Back to the press conference now. So the new Vitas are WiFi only. The screen is LCD as opposed to OLED, which has made people mad because they love the OLED screen. Personally, if the LCD screens are HTC One caliber, it will be better, but Sony uses terrible panels in their Xperia line of phones. The Xperia Z has a horrid display with terrible viewing angles. The best part about the new Vita is the raised buttons for Start, Select, and the PlayStation button. I doubt they did any internal spec bumps at this point. In 2013 when most people want to stay all digital, and with the amazing work Shahid Kamal and team are doing with games now, we need higher capacity cards. PSOne classics are already huge. Uncharted is 3.3GB right now. I’m really thankful they did a 64GB card though. It’ll be an instant purchase for me if it’s released on Amazon US in October.
With the Vita, I’m trying to save memory card space for classics that aren’t available anywhere else like Tomba. I enjoyed those games back in the day. I’m a fan of physical packages for games only if they have a nice game manual or some bonuses like the special edition of Ys Celceta. The standard games are just a card in a box with nothing else. What’s the point of even going physical if there’s not going to be a guide or something?
Alex: The OLED screen is quite good, with the exception of the somewhat visible striations on the screen. In very specific low light conditions, when the screen turns black, you can see these anomalies in the screen. I did a little research on the problem, and some devices have it worse than others. The issue appears to be a byproduct of OLED technology, so I’m not surprised to see Sony jump ship. People should really relax about the move to LCD technology. I’m confident their engineers would not have replace it with at least something that is equal in resolution and colour reproduction to the OLED.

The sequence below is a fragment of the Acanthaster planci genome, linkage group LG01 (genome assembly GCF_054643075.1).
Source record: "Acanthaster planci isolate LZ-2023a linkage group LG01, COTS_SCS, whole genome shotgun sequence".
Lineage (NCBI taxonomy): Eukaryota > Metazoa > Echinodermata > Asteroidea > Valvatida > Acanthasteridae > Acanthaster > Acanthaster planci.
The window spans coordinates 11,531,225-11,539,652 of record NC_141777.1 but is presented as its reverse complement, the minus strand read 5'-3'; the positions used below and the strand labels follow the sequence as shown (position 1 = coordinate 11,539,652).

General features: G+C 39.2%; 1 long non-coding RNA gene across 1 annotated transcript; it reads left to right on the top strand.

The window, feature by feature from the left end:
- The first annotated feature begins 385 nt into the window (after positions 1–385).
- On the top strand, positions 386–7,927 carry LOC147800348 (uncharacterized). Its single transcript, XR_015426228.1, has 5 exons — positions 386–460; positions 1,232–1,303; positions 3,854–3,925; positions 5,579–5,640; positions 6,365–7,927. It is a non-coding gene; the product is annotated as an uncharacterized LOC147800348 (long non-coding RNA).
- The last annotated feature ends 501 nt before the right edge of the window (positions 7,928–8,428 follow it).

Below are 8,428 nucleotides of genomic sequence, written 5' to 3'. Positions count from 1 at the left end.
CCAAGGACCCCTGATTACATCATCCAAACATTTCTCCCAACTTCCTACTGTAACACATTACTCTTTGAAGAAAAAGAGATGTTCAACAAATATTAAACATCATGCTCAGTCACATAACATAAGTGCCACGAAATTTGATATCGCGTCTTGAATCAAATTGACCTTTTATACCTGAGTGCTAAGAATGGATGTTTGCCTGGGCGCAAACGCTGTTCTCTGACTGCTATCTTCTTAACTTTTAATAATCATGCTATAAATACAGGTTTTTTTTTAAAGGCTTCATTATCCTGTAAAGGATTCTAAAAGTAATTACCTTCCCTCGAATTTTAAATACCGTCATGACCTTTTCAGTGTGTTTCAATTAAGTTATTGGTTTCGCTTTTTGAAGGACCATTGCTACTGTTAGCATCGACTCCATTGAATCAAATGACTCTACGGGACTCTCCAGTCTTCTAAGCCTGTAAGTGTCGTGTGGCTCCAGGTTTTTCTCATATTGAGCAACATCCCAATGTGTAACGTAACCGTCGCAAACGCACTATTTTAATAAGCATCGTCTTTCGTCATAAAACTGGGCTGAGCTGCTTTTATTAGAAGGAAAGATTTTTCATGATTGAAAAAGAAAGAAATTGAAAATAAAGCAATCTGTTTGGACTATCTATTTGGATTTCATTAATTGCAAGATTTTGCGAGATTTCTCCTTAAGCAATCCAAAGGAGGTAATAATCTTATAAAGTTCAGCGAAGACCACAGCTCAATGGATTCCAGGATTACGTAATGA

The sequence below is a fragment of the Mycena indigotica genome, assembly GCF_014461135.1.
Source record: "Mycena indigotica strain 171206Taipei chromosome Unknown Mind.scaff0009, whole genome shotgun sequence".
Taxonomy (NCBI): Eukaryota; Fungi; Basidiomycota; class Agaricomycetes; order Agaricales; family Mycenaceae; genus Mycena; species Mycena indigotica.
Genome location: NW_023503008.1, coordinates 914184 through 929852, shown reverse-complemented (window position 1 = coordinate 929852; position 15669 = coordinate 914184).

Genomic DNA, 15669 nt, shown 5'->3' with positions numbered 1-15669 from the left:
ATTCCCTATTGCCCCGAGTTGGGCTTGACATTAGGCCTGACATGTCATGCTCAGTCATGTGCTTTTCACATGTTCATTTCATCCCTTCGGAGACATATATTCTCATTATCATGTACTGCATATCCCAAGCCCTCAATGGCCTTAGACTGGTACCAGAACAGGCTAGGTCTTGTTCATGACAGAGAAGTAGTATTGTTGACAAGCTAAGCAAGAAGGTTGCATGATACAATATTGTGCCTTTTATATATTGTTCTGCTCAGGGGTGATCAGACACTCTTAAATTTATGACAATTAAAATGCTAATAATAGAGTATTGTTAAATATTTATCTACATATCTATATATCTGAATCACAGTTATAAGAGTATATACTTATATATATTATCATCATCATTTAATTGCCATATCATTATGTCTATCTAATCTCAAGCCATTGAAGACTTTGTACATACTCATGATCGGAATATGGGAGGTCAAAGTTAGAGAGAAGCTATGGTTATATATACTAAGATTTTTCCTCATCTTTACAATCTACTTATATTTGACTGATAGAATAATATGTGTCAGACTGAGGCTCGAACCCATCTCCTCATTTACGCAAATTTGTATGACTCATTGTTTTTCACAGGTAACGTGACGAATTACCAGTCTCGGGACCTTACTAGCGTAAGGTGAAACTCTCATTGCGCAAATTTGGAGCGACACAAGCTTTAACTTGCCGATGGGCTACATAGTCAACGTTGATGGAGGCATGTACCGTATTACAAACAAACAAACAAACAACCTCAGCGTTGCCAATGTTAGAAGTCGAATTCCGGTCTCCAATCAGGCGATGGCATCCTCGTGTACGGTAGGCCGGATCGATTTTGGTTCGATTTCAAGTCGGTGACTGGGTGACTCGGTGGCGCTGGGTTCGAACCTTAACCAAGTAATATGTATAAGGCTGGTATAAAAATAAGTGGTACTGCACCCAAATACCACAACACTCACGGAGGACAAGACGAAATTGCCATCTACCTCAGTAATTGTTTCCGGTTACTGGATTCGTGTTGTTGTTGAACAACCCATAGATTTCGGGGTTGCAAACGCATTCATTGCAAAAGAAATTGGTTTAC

Mikhail: Everyone is annoyed because of what happened with PSP and with any second revision of a Sony console. I’ve heard loads of my friends complain. They are happy with first generation hardware and have issues with second generation or slim models. I noticed the striations when the screen is dark, but mostly it’s a non issue for me.
Alex: You mentioned that you still buy physical games occasionally. I haven’t purchased any myself, and I was completely unaware that they just ship a plastic case with the cartridge and nothing else. I may end up having to buy a few special editions because of the added bonuses and what not. From what I hear, you still enjoy buying vinyl records for the same reason — that unique out of box experience that you just can’t get from a digital download. Concerning game guides, there are manuals on the start screen when you run an app, but sometimes having a paper copy is nice to refer to when you’re caught in the moment of the game.
Mikhail: What’s the point of a physical game, barring the bandwidth it saves in downloading, if the guide and stuff is all digital? Special editions of games are like the vinyl equivalents to me. I either buy digital music or vinyl, no CDs. I compare CDs to standard game releases: expensive compared to digital in many cases, and not offering much more when you can pay a little extra and get vinyl with big artwork and bonuses.
I’m heavily into RPGs right now and there’s tons coming for Vita. Dragon Fantasy Book II is basically a new Chrono Trigger-esque game from the gameplay I’ve seen. What are you playing right now on Vita?
Alex: I try not to spread myself too thin, but at the moment, I have a few classics like Fatal Fury, Lemmings, and Metal Gear Solid HD (MSG2+MS3). Newer titles that I’ve been enjoying are: Assassin’s Creed 3, Uncharted, Marvel Vs. Capcom 3, and Sound Shapes. There are other games that I have installed, but I have yet to devote a lot of resources to them.